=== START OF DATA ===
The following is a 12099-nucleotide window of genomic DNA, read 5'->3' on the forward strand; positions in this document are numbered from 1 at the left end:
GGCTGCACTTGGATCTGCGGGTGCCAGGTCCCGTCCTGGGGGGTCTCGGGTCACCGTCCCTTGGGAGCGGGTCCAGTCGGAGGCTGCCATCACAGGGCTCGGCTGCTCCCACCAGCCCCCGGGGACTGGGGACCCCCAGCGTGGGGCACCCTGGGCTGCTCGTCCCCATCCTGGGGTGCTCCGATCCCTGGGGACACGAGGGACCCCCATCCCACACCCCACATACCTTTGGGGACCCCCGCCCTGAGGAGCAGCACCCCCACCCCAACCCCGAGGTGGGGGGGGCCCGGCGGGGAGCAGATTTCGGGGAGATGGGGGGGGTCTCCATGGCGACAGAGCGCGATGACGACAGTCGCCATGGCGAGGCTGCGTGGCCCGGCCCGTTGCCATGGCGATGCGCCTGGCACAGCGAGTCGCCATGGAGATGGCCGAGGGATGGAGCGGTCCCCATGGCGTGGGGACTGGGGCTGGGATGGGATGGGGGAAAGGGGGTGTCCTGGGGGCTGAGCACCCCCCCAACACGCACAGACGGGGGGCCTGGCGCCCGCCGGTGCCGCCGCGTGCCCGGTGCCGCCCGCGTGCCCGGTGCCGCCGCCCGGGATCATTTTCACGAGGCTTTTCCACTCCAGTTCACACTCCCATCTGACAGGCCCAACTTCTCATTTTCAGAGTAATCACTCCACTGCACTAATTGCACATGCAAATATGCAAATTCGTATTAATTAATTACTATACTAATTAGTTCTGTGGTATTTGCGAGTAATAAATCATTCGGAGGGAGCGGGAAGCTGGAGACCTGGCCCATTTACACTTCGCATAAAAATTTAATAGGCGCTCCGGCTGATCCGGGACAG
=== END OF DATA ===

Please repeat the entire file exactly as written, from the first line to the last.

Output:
The following is a 12099-nucleotide window of genomic DNA, read 5'->3' on the forward strand; positions in this document are numbered from 1 at the left end:
GGCTGCACTTGGATCTGCGGGTGCCAGGTCCCGTCCTGGGGGGTCTCGGGTCACCGTCCCTTGGGAGCGGGTCCAGTCGGAGGCTGCCATCACAGGGCTCGGCTGCTCCCACCAGCCCCCGGGGACTGGGGACCCCCAGCGTGGGGCACCCTGGGCTGCTCGTCCCCATCCTGGGGTGCTCCGATCCCTGGGGACACGAGGGACCCCCATCCCACACCCCACATACCTTTGGGGACCCCCGCCCTGAGGAGCAGCACCCCCACCCCAACCCCGAGGTGGGGGGGGCCCGGCGGGGAGCAGATTTCGGGGAGATGGGGGGGGTCTCCATGGCGACAGAGCGCGATGACGACAGTCGCCATGGCGAGGCTGCGTGGCCCGGCCCGTTGCCATGGCGATGCGCCTGGCACAGCGAGTCGCCATGGAGATGGCCGAGGGATGGAGCGGTCCCCATGGCGTGGGGACTGGGGCTGGGATGGGATGGGGGAAAGGGGGTGTCCTGGGGGCTGAGCACCCCCCCAACACGCACAGACGGGGGGCCTGGCGCCCGCCGGTGCCGCCGCGTGCCCGGTGCCGCCCGCGTGCCCGGTGCCGCCGCCCGGGATCATTTTCACGAGGCTTTTCCACTCCAGTTCACACTCCCATCTGACAGGCCCAACTTCTCATTTTCAGAGTAATCACTCCACTGCACTAATTGCACATGCAAATATGCAAATTCGTATTAATTAATTACTATACTAATTAGTTCTGTGGTATTTGCGAGTAATAAATCATTCGGAGGGAGCGGGAAGCTGGAGACCTGGCCCATTTACACTTCGCATAAAAATTTAATAGGCGCTCCGGCTGATCCGGGACAG